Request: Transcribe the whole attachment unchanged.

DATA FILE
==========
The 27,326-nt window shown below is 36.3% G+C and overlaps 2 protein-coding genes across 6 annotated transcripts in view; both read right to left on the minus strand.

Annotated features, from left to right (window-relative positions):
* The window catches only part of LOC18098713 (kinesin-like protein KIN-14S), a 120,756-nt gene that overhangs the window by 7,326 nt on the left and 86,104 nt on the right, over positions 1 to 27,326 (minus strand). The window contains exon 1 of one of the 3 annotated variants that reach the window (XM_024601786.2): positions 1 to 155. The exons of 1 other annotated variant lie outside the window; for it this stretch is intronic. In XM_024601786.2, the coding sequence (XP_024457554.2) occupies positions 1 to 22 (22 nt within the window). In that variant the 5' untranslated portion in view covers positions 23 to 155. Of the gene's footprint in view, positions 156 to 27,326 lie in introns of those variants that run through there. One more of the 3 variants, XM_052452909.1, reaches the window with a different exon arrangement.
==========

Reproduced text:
The 27,326-nt window shown below is 36.3% G+C and overlaps 2 protein-coding genes across 6 annotated transcripts in view; both read right to left on the minus strand.

Annotated features, from left to right (window-relative positions):
* The window catches only part of LOC18098713 (kinesin-like protein KIN-14S), a 120,756-nt gene that overhangs the window by 7,326 nt on the left and 86,104 nt on the right, over positions 1 to 27,326 (minus strand). The window contains exon 1 of one of the 3 annotated variants that reach the window (XM_024601786.2): positions 1 to 155. The exons of 1 other annotated variant lie outside the window; for it this stretch is intronic. In XM_024601786.2, the coding sequence (XP_024457554.2) occupies positions 1 to 22 (22 nt within the window). In that variant the 5' untranslated portion in view covers positions 23 to 155. Of the gene's footprint in view, positions 156 to 27,326 lie in introns of those variants that run through there. One more of the 3 variants, XM_052452909.1, reaches the window with a different exon arrangement.